Multiskilling, Delegation, and Continuous Process Improvement: A Comparative Analysis of U.S.-Japanese Work Organizations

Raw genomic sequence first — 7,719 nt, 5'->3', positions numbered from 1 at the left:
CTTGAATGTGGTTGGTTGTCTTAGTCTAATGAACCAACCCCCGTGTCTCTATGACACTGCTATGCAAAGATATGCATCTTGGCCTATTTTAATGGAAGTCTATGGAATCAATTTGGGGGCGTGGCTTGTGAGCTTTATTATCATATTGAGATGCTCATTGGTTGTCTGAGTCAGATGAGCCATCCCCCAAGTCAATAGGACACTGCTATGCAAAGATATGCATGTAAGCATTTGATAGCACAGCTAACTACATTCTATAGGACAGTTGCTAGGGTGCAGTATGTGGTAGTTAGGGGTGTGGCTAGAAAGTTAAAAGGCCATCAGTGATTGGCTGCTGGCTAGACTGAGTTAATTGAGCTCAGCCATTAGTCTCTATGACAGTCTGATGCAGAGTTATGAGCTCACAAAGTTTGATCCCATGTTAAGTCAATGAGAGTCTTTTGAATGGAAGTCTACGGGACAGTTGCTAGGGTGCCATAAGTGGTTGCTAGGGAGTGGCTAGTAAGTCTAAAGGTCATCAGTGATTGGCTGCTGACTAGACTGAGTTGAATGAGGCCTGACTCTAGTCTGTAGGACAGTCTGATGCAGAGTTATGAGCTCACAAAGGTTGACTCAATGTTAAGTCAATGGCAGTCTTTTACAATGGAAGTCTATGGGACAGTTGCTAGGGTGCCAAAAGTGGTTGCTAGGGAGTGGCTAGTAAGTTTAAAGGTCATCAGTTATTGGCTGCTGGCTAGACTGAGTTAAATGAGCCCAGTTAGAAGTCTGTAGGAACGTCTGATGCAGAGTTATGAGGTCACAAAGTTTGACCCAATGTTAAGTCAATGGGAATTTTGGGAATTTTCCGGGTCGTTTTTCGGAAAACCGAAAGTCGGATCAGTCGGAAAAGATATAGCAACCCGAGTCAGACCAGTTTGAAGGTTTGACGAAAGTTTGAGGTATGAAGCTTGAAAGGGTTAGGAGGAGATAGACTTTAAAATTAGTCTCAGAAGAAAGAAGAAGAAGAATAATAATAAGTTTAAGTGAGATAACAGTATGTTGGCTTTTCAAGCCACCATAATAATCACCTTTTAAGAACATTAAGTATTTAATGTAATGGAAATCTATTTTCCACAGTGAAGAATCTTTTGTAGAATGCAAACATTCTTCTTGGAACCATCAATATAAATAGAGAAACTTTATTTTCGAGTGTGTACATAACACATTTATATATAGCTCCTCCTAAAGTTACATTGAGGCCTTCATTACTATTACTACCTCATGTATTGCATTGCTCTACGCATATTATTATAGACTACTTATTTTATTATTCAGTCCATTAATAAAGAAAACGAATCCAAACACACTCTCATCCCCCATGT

This paper focuses on the following U.S.-Japanese differences in work organizations and labor market practices: in Japanese firms, (i) real decision-making authority is delegated more to lower hierarchical levels, (ii) employees are multiple-skilled, (iii) human capital accumulation is more firm-specific, (iv) labor turnover rate is lower, and (v) continuous process improvement is more prevalent. I present a model that addresses interconnections among three key features of work organizations (multiskilling, delegation, and continuous process improvement), and analyses ways in which they are related to labor market practices. It analyses strategic interactions among firms concerning their choices of the nature of work organizations, and shows that strategic complementarity due to labor market externality can yield the multiplicity of equilibria, which provides a systematic explanation for the U.S.-Japanese differences.
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